Washington – Yesterday in Congress a Republican leader requested Governor Ricardo Rosselló and the Oversight Board to integrate creditors to the talks on the Fiscal Plan and the privatization of the Electric Power Authority (PREPA).
"It is imperative that the Board and the governor fully integrate in the development of these plans those who own the debt, thus ensuring accuracy and transparency in the assumptions made," said the chairman of the House Committee on Natural Resources, Rob Bishop (Utah), in a written statement.
Bishop said the fiscal plan and initiatives on the privatization of electricity generation are key components of the first step in “Puerto Rico’s future recovery."
But, although he acknowledged that "the transformation of PREPA and the recovery of the Island will not occur overnight," he sent the message that "it cannot be done behind closed doors."
As chairman of the Committee that has primary jurisdiction over PROMESA and the operation of the Oversight Board that controls the financial decisions of the Puerto Rican government, Bishop has been waiting for Governor Rossello's new Fiscal Plan.
Under his leadership, the Committee has had a particular interest in PREPA and the privatization plans for electricity generation, a mandate of the PROMESA law.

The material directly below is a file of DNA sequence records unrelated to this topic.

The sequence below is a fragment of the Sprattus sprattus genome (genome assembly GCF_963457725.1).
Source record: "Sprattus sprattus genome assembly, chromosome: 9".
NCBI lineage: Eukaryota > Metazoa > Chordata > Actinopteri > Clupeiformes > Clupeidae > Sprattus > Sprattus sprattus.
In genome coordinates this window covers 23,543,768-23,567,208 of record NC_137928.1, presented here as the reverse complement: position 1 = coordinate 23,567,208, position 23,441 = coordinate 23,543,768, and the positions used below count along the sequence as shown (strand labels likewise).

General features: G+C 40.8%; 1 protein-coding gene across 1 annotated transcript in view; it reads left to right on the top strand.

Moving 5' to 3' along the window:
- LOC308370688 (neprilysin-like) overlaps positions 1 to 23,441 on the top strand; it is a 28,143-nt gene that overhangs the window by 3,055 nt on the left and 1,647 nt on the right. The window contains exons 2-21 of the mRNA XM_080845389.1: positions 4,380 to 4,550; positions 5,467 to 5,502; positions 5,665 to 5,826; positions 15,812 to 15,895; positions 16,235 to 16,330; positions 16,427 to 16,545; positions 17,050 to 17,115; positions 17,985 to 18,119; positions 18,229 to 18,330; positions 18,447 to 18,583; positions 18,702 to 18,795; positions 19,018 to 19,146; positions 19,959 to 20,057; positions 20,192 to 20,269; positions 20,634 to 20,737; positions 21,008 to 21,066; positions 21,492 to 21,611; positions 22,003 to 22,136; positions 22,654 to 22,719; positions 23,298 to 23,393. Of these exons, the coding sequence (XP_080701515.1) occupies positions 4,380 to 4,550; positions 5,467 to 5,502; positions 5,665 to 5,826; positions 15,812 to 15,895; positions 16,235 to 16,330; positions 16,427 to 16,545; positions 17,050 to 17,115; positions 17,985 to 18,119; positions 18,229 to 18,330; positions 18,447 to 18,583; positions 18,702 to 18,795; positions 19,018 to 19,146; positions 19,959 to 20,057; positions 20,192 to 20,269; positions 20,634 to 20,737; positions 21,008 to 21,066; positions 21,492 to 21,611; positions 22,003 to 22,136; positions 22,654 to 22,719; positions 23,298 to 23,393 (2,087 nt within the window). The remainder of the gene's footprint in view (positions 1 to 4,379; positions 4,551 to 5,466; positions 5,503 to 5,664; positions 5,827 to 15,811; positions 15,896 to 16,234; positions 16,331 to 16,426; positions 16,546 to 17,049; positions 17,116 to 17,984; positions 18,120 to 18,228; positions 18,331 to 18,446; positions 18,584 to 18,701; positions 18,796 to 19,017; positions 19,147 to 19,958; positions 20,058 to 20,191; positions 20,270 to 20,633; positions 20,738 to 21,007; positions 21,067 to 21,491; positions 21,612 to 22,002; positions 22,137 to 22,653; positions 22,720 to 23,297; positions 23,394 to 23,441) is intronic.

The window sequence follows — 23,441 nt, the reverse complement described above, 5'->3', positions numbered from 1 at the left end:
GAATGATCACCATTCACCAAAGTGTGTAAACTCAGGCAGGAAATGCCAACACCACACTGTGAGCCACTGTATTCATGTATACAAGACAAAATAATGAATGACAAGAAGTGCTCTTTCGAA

"After all, the Board’s stated goal under PROMESA is to return Puerto Rico to fiscal accountability and the capital markets, and this can only occur if the fiscal plans respect the lawful priorities and liens of debt holders. My committee will be following the development of these plans intently to ensure financial stability returns to the Island.”
The Ad Hoc Group of General Obligation Bondholders immediately agreed with Bishop, "that more transparency is required about the information and economic assumptions behind this tax plan, and that creditors must be fully integrated into the process."
"In the absence of that level of transparency and integration, which to date has been actively rejected by the State and the Board, there are no means available for interested parties to evaluate the Fiscal Plan," said Andrew Rosenberg, advisor to the bondholders group and lawyer of the firm Paul, Weiss, Rifkind, Wharton & Garrison.
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